Recording artists and awards. A service project and a stellar country concert with Due West. At-risk teens and trailwalkers. And, a gala scholarship dinner and gathering of grateful parents, authors, athletes, and accomplished business people. What sounds like a smorgasbord of things to do in the East Valley is all part of the two-day ANASAZI Foundation Silver Anniversary Celebration on Nov. 15 and 16.
At a time when drugs, drinking and teen suicide are claiming an alarmingly high number of young people, the Mesa-based ANASAZI Foundation continues to show success in turning the tide for at-risk youth. Over its 25-year history, the nonprofit organization has reached more than 4,000 young people, helping them to“find their way in the world” through a 49-day wilderness experience and what they call a new way of “walking.”
Cofounder Ezekiel Sanchez of Mesa said much of the philosophy and principles at ANASAZI’s foundation stem from his own background
A Totonac Indian and the second oldest of 16 children, Sanchez traveled with his migrant worker family across the Western States. He learned to work hard and to recognize which wild plants and other edibles from the desert could be used to supplement his family’s food supply and important lessons from the desert.
His skills were vital to the early development of ANASAZI as he and cofounder Larry D. Olsen sought to provide young people with “the opportunity for growth through a primitive living experience and a philosophy that invites healing at the hands of nature.”
Today, even when dealing with the most troubled youth, “we always start with the positive. We believe that these young people have seeds of greatness in them. We regard them as a person of infinite worth and potential,” Sanchez said.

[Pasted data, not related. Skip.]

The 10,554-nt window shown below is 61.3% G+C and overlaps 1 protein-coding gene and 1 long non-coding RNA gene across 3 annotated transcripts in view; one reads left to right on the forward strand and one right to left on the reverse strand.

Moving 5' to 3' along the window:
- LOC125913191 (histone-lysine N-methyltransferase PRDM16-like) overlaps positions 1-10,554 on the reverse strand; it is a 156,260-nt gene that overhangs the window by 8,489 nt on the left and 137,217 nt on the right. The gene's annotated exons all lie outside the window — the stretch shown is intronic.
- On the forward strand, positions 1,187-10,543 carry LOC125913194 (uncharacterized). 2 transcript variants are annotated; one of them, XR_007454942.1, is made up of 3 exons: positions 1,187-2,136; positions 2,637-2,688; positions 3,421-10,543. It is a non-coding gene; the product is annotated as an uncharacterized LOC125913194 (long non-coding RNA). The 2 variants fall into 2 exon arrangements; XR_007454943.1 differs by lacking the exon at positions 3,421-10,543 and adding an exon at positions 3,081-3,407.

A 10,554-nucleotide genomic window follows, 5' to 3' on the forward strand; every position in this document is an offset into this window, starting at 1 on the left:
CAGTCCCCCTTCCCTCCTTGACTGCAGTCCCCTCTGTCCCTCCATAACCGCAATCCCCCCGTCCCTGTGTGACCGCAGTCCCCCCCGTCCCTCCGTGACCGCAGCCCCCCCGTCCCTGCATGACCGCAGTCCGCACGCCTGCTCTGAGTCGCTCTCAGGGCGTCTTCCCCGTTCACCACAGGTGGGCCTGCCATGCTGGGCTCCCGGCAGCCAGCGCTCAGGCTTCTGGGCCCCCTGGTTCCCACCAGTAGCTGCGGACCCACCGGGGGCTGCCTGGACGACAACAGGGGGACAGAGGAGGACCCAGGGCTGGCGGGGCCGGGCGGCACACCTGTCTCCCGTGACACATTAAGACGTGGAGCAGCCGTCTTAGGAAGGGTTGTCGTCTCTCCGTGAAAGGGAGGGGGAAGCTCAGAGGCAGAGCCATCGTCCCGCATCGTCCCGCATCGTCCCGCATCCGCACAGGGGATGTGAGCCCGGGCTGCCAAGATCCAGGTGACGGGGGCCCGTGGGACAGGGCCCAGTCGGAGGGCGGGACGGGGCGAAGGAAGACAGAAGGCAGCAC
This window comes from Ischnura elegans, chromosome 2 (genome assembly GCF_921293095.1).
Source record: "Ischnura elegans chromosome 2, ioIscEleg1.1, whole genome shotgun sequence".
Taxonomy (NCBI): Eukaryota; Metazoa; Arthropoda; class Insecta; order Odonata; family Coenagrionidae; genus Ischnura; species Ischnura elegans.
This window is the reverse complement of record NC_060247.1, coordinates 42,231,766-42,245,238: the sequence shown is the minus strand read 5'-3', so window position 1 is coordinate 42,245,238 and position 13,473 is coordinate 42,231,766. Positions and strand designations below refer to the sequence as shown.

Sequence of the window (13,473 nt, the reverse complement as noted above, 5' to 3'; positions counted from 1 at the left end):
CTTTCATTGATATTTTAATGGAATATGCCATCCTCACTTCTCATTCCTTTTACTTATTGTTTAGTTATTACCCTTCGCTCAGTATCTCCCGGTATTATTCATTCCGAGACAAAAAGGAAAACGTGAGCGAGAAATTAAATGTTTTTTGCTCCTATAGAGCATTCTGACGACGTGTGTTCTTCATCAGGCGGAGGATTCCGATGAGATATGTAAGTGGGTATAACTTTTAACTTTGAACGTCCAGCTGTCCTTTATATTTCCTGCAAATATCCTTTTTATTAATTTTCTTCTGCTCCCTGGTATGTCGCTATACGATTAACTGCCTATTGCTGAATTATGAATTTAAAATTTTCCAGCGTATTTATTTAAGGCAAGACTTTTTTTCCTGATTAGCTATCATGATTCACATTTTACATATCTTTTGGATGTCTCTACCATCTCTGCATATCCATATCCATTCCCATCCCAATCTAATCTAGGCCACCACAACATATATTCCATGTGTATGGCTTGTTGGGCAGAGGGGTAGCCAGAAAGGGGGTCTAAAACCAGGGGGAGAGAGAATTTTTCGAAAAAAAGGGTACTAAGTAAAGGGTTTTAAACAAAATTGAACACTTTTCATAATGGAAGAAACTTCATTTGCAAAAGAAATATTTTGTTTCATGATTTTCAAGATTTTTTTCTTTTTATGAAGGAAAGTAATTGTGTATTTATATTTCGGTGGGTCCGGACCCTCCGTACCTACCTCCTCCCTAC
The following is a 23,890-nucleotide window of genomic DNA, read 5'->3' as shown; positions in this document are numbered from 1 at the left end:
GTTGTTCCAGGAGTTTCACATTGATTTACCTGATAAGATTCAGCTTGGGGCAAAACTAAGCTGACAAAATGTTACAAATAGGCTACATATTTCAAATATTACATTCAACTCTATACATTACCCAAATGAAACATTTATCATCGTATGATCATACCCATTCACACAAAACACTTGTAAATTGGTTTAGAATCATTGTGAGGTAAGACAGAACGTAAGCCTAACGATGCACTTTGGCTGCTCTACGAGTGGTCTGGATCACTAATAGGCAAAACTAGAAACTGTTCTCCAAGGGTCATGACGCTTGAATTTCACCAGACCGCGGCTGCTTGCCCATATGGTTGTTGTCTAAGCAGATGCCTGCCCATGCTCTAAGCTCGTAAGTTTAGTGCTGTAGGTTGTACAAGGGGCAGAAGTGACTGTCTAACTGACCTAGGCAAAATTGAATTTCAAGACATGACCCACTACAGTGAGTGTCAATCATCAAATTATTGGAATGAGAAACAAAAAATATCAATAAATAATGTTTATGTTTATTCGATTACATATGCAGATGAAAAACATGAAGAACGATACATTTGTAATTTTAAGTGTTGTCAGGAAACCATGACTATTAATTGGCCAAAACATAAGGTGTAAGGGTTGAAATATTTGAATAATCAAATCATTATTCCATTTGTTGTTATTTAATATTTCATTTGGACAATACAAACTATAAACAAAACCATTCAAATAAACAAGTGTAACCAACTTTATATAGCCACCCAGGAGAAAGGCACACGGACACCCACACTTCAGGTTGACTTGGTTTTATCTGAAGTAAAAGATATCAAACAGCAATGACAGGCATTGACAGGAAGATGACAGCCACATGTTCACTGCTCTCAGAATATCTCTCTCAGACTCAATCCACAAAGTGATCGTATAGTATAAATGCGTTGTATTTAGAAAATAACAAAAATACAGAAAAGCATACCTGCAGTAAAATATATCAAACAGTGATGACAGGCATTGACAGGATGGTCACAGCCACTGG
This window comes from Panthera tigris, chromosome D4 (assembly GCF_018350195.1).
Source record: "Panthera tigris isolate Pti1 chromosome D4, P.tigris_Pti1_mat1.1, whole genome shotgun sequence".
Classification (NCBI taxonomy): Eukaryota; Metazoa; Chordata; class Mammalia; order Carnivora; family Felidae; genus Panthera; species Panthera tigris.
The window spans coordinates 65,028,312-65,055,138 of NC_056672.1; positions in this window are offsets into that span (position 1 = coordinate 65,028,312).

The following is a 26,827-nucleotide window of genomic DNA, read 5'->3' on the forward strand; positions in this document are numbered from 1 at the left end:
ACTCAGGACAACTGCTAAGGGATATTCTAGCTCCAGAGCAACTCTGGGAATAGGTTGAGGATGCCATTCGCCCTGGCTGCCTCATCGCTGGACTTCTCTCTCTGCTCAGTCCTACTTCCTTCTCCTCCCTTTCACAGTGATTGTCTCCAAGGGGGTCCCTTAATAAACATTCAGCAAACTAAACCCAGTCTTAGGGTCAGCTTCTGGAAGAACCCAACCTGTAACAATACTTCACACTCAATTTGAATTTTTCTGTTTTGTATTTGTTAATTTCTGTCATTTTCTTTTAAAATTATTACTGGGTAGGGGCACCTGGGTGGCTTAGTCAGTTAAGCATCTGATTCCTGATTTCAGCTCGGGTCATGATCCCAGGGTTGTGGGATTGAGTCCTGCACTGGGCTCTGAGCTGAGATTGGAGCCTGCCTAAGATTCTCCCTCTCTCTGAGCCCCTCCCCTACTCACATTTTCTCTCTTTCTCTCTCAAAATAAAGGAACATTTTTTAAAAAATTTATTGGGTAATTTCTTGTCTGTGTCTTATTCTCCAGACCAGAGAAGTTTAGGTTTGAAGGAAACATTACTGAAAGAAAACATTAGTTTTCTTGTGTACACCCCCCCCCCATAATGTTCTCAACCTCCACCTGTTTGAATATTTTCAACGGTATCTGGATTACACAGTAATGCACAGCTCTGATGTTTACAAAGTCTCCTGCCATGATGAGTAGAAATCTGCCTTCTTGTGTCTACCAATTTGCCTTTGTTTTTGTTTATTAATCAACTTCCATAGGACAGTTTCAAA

As the young people find their way in the wilderness, they also find strengths within themselves — and, as a result, seem to find bridges back to parents and families.
As ANASAZI gears up for the anniversary celebration and reunion of alumni, parents and fans, particularly telling of the organization’s success is the long list of supporters, including bestselling authors, Stephen R. Covey and Richard Paul Evans; NFL hall of famers, Bart Starr and Steve Young; and award-winning musicians, Marie Osmond and Wynonna Judd — who calls the program “inspiring.” These and many others echo Barbara Bush, who said of ANASAZI, “... you are truly lighting the way for people lost in the dark.”
Even more impressive, perhaps, are the accolades from past participants.
“I’m just so grateful. They literally saved my life. They gave me back my life, in all reality,” said Shari Lyon of Gilbert, an alumna from the early years of ANASAZI.
The ANASAZI Way has been recognized internationally as an approach that invites lasting change in youth and young adults making at-risk choices. The principles have been made accessible to readers worldwide with the publication, earlier the year, of “The Seven Paths: Changing One’s Way of Walking in the World,” an adaptation of the book used on the trail.
The celebration kicks off Friday, Nov. 15, with a scholarship gala at the San Tan Elegante Conference Center at the DoubleTree by Hilton Phoenix-Gilbert. The emcee for the evening, 7-foot-4-inch NBA all-star Mark Eaton, will present a special award to Stephen M.R. Covey and the Turn for Peace Award to Magellan CEO Barry M. Smith. Entertainment will be by “The Voice” contestants Ryan Innes and Amy Whitcomb.
On Saturday, Nov. 16, ANASAZI will host a service project aimed at allowing area youth to experience a variety of simple wilderness skills in workshops taught by ANASAZI alumni.
That evening, Due West will take the Mesa Arts Center stage with a country concert produced in support of ANASAZI. For tickets, visit mesaartscenter.com. For information, tickets to the gala or to find out how to support ANASAZI’s work, visit anasazi.org.